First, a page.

About Cord Tissue

What Makes Umbilical Cord Tissue Special?

The science of umbilical cord tissue is new and exciting. Your newborn’s umbilical cord tissue contains different types of cells than those found in cord blood and is a rich source of mesenchymal stem cells. 7 These cells are thought to be capable of different things than the primary stem cell found in cord blood, and a wealth of research is currently underway to explore their possible roles in future therapies. 1

Pioneering Future Medical Therapies

Cord tissue stem cells are currently being studied for use in the treatment of:

A Bright Future Filled with Possibility

As the science of stem cells grows, more and more excitement is building around potential treatments that involve cord tissue—especially those that use the unique properties of mesenchymal cells.7 Storing your baby’s cord blood and tissue may mean more therapeutic options that could impact your family in the future.

Part of a Bigger Vision

Storing your baby’s stem cells may allow you to participate in a larger health movement—regenerative medicine—that could help make your baby’s generation its healthiest. By storing your newborn’s stem cells with Evercord, you may have the opportunity to participate in exciting new research. New clinical trials have already launched, in part, because families have access to their banked newborn’s stem cells.

Related FAQs

  • What makes umbilical cord blood stem cells unique?

    Newborn stem cells can help heal the body by promoting recovery and offer an enormous amount of therapeutic potential. 7 Stem cells from cord blood are unique in several ways: 1,6,7

    • They can proliferate, or reproduce, rapidly
    • They experience lower exposure to environmental toxins
    • They are biologically young
    • They play a role in the treatment of nearly 80 diseases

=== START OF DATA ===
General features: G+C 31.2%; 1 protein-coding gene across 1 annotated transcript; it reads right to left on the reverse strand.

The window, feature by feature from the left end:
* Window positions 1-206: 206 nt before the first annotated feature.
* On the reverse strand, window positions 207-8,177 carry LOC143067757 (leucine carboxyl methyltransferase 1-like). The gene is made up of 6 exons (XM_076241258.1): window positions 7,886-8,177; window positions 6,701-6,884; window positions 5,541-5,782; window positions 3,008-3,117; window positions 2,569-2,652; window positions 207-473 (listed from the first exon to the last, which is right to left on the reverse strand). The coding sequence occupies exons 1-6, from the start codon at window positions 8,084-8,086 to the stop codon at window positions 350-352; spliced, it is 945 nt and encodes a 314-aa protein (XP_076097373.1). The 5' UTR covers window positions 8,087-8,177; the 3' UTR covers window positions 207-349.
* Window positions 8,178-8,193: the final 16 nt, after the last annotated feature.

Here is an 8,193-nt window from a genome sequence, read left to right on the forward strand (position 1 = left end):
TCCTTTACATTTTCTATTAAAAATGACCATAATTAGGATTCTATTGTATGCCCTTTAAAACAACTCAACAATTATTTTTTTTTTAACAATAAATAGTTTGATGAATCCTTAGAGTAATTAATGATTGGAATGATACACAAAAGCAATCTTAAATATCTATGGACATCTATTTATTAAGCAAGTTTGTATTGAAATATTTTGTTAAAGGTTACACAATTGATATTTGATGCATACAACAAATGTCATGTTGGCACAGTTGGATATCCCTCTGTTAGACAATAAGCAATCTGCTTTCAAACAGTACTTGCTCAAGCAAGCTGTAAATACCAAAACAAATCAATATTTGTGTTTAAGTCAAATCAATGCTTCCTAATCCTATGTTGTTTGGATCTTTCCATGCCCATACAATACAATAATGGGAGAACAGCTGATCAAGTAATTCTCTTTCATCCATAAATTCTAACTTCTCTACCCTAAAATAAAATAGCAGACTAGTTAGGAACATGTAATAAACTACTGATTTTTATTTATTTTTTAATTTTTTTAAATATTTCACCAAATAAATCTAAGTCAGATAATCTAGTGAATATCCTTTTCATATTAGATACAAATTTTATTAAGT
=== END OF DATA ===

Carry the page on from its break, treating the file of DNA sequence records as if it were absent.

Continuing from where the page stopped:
• What diseases do newborn stem cells treat?

    There are nearly 80 proven uses for cord blood today. Many transplants have saved the lives of patients with cancers and genetic disorders. There are many clinical trials using cord blood or cord tissue that may provide new proven uses as research progresses. The stem cells found in cord blood have been used in therapies to treat the following diseases: 1,69,78

    Cancers

    • Acute lymphoblastic leukemia (ALL)
    • Acute myelogenous leukemia (AML)
    • Chronic lymphocytic leukemia (CML)
    • Hodgkin’s lymphoma (HL)
    • Juvenile myelomonocytic leukemia (JMML)
    • Lymphomatoid granulomatosis
    • Non-Hodgkin’s lymphoma (NHL)

    Blood disorders

    • E-β+ thalassemia
    • E-βo thalassemia
    • HbSC disease
    • Sickle βo thalassemia
    • Sickle-cell anemia
    • α-thalassemia major
    • β-thalassemia intermedia
    • β-thalassemia major

    Metabolic disorders

    • Adrenoleukodystrophy
    • Alpha-mannosidosis
    • Gaucher disease
    • Hermansky-Pudlak syndrome
    • Hunter syndrome
    • Hurler syndrome
    • Hurler-Scheie/Scheie syndromes
    • Krabbe disease
    • Maroteaux-Lamy syndrome
    • Metachromatic leukodystrophy
    • Morquio syndrome
    • Mucolipidosis type II
    • Niemann Pick syndrome type A/B
    • Sandhoff disease
    • Sanfilippo syndrome
    • Tay-Sachs disease
    • Gunther disease
    • Sly syndrome

    Bone marrow failure disorders

    • Amegakaryocytic thrombocytopenia
    • Autoimmune neutropenia (severe)
    • Dyskeratosis congenita
    • Fanconi anemia
    • Congenital dyserythropoietic anemia
    • Congenital sideroblastic anemia
    • Cyclic neutropenia
    • Diamond-Blackfan anemia
    • Evans syndrome
    • Glanzmann disease
    • Juvenile dermatomyositis
    • Kostmann syndrome
    • Myelodysplastic syndromes
    • Pancytopenia
    • Red cell aplasia
    • Refractory anemia
    • Severe aplastic anemia
    • Severe neonatal thrombocytopenia
    • Shwachman-Diamond syndrome
    • Thrombocytopenia with absent radius (TAR syndrome)

    Immune disorders

    • Adenosine deaminase deficiency
    • Ataxia telangiectasia
    • Chronic granulomatous disease
    • Complete DiGeorge syndrome*
    • Omenn syndrome
    • Severe combined immunodeficiency (SCID)
    • Autoimmune lymphoproliferative syndrome
    • Hemophagocytic lymphohistiocytosis
    • IKK gamma deficiency
    • Immune dysregulation polyendocrinopathy
    • Juvenile xanthogranulomas
    • Langerhans cell histiocytosis
    • Leukocyte adhesion deficiency
    • Myelokathexis
    • Reticular dysplasia
    • Thymic dysplasia
    • Wiskott-Aldrich syndrome
    • X-linked agammaglobulinemia
    • X-linked immunodeficiency
    • X-linked lymphoproliferative disease

    Other

    • Osteopetrosis
    • Systemic mastocytosis

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